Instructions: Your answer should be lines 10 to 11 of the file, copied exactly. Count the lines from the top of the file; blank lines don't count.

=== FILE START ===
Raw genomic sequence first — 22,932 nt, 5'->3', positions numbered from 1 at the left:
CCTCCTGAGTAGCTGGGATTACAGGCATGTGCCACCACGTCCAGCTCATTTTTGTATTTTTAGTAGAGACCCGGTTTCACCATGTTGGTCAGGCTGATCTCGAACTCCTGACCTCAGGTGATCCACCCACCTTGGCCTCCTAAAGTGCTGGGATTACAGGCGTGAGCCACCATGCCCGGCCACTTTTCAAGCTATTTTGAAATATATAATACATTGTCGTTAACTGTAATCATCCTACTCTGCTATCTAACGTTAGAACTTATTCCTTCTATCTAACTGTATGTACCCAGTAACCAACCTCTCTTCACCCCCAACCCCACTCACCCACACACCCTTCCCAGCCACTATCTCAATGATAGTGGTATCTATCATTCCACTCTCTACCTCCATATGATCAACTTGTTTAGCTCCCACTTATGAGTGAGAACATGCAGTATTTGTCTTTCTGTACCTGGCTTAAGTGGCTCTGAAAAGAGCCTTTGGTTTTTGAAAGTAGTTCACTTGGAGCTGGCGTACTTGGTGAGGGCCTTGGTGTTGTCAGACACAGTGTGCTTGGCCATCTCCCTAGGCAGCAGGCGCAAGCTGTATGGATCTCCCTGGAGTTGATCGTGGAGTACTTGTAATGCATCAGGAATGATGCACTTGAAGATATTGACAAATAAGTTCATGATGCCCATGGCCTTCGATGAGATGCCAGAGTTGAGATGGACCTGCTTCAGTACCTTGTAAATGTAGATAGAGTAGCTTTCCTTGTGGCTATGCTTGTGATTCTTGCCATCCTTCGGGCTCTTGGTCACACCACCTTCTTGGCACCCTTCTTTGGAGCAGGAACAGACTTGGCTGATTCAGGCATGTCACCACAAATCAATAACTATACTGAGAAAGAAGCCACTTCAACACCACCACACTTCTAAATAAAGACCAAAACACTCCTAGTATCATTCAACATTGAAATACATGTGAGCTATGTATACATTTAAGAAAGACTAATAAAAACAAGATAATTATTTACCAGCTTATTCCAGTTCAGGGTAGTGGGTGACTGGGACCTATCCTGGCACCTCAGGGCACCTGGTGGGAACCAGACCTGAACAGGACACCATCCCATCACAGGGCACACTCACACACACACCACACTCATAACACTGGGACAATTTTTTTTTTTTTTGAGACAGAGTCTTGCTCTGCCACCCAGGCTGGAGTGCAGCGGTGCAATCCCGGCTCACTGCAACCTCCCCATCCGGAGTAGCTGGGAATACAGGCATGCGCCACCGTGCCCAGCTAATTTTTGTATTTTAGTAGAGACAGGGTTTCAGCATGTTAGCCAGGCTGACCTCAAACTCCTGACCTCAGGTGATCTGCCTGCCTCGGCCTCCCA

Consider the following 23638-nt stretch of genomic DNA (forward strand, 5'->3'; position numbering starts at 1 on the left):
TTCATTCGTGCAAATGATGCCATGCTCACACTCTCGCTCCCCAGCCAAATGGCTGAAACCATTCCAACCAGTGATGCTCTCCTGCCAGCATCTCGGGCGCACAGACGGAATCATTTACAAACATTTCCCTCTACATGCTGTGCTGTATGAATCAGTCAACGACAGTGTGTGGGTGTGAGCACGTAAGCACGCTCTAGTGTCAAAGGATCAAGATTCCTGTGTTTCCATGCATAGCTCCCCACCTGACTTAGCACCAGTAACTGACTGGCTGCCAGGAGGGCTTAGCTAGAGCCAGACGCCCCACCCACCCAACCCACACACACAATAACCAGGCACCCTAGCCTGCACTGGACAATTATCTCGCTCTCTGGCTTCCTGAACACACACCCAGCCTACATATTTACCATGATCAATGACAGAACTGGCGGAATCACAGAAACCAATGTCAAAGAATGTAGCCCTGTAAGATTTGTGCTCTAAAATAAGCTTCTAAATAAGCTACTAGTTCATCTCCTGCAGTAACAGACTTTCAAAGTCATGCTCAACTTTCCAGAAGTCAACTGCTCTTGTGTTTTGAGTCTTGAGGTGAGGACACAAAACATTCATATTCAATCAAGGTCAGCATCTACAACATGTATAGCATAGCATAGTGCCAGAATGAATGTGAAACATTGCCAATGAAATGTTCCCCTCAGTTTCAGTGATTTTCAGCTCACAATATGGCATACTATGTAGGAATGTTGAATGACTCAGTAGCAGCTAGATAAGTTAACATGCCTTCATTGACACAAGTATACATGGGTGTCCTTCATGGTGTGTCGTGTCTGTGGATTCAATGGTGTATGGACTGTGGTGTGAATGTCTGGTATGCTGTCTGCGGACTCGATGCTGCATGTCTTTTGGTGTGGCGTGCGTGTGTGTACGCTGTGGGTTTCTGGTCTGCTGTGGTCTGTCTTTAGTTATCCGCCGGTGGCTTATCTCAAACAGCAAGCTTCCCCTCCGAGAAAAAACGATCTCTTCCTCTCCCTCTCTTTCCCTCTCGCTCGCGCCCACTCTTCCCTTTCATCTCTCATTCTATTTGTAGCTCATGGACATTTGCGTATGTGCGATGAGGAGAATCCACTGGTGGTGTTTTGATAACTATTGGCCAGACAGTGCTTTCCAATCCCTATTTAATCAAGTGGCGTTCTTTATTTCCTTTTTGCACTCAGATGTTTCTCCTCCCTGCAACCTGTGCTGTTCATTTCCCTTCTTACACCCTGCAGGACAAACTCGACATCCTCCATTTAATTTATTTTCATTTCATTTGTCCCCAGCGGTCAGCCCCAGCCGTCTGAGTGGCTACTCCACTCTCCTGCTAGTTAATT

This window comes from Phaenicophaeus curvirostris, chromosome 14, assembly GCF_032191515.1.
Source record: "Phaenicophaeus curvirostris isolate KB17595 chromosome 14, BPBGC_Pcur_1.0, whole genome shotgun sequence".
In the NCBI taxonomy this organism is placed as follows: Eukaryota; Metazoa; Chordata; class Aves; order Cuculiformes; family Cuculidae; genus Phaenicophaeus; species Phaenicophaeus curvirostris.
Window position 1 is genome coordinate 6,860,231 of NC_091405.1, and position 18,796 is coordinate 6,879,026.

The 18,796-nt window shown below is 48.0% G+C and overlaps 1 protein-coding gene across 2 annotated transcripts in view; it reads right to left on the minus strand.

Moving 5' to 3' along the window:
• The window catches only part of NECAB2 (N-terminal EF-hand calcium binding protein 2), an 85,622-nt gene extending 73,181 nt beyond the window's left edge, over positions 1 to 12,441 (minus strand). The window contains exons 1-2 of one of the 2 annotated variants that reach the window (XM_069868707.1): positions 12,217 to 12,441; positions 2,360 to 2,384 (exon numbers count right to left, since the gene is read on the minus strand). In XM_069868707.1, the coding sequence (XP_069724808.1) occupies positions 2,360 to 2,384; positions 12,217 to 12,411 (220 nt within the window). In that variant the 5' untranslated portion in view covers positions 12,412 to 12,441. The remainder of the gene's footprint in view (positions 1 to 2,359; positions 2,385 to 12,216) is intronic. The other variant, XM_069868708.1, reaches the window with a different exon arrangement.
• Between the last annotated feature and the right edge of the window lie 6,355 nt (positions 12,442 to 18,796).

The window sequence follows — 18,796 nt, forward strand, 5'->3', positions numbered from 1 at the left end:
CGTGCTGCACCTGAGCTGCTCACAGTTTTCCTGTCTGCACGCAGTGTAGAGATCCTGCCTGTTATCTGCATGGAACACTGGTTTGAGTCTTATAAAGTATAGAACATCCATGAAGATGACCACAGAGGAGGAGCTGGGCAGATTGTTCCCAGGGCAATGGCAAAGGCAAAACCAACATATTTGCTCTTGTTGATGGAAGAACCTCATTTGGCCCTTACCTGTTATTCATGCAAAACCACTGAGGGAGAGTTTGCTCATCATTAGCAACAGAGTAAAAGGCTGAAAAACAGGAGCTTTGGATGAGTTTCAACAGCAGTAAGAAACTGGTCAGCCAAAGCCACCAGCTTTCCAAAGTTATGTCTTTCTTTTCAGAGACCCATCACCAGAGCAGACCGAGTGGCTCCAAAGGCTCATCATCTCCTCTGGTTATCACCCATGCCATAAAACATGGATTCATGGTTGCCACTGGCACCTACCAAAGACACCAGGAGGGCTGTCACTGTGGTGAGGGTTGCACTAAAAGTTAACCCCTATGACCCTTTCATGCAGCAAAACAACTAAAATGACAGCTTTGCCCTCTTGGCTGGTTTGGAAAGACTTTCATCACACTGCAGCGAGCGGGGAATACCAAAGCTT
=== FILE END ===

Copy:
Moving 5' to 3' along the window:
• The window catches only part of NECAB2 (N-terminal EF-hand calcium binding protein 2), an 85,622-nt gene extending 73,181 nt beyond the window's left edge, over positions 1 to 12,441 (minus strand). The window contains exons 1-2 of one of the 2 annotated variants that reach the window (XM_069868707.1): positions 12,217 to 12,441; positions 2,360 to 2,384 (exon numbers count right to left, since the gene is read on the minus strand). In XM_069868707.1, the coding sequence (XP_069724808.1) occupies positions 2,360 to 2,384; positions 12,217 to 12,411 (220 nt within the window). In that variant the 5' untranslated portion in view covers positions 12,412 to 12,441. The remainder of the gene's footprint in view (positions 1 to 2,359; positions 2,385 to 12,216) is intronic. The other variant, XM_069868708.1, reaches the window with a different exon arrangement.